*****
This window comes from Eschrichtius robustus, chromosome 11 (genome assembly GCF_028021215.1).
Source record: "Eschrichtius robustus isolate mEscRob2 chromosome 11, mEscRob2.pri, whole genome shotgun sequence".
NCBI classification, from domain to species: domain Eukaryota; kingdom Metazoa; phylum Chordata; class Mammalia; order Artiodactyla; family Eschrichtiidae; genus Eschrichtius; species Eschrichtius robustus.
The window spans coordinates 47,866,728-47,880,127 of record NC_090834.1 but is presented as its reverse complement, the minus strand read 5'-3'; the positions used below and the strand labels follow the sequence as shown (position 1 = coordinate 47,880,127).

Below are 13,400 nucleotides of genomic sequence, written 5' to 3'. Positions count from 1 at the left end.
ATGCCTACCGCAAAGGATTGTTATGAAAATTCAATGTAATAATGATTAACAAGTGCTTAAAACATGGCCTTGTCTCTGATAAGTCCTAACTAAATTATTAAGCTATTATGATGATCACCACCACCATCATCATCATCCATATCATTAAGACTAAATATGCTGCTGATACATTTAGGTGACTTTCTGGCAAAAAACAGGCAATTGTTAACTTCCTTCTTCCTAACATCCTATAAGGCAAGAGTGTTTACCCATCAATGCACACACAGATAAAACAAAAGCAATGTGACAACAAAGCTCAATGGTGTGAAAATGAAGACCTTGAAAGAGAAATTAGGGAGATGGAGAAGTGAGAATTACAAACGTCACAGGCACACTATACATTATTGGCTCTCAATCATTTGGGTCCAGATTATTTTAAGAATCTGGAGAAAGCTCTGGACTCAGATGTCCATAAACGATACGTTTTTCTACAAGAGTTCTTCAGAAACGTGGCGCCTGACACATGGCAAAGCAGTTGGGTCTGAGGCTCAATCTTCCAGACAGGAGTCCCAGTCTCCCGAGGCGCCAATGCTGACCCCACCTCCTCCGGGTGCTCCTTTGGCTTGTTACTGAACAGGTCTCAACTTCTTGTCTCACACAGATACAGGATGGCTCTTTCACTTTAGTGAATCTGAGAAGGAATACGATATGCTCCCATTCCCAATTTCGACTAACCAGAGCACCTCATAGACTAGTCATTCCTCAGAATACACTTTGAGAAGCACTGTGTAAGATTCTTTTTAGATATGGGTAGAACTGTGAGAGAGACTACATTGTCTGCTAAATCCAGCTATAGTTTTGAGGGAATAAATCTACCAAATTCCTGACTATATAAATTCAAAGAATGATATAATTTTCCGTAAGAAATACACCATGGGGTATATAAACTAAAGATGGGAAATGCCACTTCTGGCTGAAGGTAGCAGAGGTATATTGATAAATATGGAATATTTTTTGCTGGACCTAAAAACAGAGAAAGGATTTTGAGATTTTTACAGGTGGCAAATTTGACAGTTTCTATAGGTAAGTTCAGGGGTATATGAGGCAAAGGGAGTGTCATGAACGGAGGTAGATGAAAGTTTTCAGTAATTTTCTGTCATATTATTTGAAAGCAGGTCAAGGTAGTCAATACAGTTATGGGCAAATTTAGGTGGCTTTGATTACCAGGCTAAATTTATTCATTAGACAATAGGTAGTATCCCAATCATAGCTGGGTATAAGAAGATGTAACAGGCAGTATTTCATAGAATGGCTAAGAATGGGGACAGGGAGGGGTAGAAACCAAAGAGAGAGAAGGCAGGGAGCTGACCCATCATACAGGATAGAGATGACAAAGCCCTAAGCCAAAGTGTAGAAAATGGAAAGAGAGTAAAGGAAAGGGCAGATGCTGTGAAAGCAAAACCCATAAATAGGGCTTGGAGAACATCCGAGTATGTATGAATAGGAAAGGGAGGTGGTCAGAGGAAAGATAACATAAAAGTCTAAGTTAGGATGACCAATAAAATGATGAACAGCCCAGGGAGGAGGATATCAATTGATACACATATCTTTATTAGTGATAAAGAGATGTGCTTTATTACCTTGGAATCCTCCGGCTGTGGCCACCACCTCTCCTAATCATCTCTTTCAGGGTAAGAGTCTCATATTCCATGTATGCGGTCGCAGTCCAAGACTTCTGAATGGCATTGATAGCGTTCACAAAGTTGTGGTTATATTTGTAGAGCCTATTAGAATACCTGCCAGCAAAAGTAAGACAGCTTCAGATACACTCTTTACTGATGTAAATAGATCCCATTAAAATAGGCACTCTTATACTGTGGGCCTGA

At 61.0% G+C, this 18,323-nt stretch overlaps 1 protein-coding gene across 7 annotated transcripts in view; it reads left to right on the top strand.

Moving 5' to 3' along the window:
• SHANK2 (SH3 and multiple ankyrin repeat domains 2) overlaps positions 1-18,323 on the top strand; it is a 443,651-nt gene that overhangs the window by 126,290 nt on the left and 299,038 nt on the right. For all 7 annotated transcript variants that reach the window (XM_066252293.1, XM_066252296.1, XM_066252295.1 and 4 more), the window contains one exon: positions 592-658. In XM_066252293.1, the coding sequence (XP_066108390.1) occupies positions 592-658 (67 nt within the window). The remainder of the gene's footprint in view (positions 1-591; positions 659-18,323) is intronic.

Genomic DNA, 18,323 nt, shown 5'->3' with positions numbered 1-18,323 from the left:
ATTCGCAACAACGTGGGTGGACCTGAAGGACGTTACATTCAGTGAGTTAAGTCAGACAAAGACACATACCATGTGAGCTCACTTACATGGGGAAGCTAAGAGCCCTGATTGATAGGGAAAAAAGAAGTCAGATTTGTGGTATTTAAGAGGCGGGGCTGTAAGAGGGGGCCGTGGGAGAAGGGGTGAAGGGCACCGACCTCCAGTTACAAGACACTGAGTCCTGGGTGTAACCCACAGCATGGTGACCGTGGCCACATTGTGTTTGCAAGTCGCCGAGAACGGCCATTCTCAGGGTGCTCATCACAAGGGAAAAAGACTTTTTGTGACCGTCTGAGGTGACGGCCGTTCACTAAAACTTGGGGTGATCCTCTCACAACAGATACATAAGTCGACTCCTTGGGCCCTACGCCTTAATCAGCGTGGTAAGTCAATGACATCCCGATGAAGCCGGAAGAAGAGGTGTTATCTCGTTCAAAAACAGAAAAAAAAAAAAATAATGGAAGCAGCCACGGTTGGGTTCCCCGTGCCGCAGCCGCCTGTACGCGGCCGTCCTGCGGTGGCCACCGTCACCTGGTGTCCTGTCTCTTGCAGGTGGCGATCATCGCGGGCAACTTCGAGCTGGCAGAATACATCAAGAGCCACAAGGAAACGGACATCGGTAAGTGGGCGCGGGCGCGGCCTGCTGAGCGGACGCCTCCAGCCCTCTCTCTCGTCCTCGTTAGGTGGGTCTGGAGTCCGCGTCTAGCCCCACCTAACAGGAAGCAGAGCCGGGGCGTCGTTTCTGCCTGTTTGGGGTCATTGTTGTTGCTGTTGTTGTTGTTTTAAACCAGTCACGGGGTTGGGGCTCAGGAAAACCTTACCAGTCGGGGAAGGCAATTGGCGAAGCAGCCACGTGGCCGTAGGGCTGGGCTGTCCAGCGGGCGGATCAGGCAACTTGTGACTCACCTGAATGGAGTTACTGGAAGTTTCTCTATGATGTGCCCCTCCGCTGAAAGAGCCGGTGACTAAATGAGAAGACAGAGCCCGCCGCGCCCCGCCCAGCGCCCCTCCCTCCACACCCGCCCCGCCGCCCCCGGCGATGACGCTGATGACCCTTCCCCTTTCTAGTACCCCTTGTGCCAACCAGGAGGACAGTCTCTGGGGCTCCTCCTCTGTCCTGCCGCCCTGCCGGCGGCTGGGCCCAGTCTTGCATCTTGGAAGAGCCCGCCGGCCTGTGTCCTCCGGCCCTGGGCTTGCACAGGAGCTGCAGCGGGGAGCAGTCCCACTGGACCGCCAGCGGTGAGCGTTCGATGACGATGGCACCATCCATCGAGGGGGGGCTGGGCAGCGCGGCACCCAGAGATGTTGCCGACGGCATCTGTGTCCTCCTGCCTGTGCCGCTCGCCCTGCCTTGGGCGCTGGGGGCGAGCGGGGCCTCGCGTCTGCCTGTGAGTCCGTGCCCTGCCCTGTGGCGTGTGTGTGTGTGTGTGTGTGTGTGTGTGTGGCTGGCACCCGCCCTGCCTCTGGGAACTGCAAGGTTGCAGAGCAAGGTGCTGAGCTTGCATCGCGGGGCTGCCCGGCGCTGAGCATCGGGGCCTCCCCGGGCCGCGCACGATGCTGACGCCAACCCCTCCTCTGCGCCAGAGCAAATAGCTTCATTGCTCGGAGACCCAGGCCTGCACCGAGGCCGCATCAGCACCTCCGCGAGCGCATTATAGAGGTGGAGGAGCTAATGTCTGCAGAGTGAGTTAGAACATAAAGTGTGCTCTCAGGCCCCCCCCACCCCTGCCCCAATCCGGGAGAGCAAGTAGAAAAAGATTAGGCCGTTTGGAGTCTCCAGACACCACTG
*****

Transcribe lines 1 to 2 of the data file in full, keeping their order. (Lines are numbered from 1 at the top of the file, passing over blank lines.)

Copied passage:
This window comes from Eschrichtius robustus, chromosome 11 (genome assembly GCF_028021215.1).
Source record: "Eschrichtius robustus isolate mEscRob2 chromosome 11, mEscRob2.pri, whole genome shotgun sequence".